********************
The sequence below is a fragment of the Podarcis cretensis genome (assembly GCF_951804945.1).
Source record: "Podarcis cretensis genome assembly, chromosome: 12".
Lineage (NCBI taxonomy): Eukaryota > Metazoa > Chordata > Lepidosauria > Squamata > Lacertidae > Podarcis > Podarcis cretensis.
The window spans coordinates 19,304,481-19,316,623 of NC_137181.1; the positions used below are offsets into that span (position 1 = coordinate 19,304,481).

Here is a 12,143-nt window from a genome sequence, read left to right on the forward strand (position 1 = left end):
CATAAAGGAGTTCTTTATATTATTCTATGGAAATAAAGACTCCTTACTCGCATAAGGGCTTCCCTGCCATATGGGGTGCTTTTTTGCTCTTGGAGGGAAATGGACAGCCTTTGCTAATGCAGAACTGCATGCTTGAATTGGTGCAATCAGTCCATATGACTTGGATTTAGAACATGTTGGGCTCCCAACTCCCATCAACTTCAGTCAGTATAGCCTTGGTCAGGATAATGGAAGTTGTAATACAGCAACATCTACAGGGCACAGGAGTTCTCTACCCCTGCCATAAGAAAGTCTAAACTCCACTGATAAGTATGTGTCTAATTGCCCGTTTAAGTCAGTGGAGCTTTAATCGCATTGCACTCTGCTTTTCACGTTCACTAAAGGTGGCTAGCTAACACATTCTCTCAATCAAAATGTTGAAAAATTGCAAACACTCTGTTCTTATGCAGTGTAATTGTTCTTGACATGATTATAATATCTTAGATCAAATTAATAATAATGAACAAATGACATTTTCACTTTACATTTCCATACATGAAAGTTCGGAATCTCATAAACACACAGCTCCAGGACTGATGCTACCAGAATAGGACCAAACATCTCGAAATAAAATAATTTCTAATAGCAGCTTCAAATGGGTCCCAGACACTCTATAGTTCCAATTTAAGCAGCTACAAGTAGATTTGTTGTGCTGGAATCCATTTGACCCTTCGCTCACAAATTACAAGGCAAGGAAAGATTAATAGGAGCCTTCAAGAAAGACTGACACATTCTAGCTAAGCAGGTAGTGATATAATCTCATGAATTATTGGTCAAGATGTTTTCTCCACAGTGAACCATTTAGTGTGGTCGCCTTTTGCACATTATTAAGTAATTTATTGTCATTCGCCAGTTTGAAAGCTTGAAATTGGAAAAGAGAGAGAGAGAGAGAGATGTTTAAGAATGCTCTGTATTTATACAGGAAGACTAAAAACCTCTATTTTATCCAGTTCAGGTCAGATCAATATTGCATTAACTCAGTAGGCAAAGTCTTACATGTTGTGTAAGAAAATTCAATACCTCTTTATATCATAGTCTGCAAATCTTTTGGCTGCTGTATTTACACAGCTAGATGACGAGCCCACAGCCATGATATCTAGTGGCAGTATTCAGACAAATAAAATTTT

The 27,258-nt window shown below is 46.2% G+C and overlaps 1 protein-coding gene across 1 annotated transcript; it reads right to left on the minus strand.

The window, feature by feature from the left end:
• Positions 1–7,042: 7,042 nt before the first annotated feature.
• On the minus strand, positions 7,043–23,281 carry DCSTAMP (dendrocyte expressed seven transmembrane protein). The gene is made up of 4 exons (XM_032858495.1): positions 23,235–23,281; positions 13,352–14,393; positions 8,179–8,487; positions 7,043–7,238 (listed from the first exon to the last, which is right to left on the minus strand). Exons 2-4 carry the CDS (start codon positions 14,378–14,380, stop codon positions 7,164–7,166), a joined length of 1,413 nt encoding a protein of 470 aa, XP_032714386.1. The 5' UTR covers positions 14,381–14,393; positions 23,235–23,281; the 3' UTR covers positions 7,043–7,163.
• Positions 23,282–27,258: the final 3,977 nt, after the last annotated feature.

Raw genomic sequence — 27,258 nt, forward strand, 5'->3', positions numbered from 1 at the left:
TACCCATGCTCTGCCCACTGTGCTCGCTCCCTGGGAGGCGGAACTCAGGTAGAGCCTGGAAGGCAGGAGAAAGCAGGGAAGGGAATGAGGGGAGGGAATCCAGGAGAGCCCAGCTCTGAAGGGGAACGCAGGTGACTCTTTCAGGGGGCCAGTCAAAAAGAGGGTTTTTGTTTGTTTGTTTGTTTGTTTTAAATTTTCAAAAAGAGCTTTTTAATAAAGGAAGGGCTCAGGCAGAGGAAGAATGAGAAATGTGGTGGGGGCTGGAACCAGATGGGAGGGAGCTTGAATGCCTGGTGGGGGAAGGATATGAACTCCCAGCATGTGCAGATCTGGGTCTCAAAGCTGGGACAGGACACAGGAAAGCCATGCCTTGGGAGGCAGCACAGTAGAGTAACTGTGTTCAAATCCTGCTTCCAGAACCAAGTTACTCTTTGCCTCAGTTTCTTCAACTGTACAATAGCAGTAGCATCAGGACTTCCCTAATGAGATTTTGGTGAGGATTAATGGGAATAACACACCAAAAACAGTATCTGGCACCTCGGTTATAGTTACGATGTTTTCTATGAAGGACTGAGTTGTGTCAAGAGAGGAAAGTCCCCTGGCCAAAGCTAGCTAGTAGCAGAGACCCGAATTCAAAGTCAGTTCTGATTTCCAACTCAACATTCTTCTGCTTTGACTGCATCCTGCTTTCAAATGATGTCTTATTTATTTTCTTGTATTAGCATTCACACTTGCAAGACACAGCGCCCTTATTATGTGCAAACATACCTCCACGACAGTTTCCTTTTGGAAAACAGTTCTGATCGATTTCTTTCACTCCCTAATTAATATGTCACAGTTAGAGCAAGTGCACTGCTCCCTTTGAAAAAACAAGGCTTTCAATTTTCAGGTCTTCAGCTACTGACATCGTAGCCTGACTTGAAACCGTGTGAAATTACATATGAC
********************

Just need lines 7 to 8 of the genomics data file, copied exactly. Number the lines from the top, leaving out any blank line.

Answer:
The 27,258-nt window shown below is 46.2% G+C and overlaps 1 protein-coding gene across 1 annotated transcript; it reads right to left on the minus strand.

The window, feature by feature from the left end: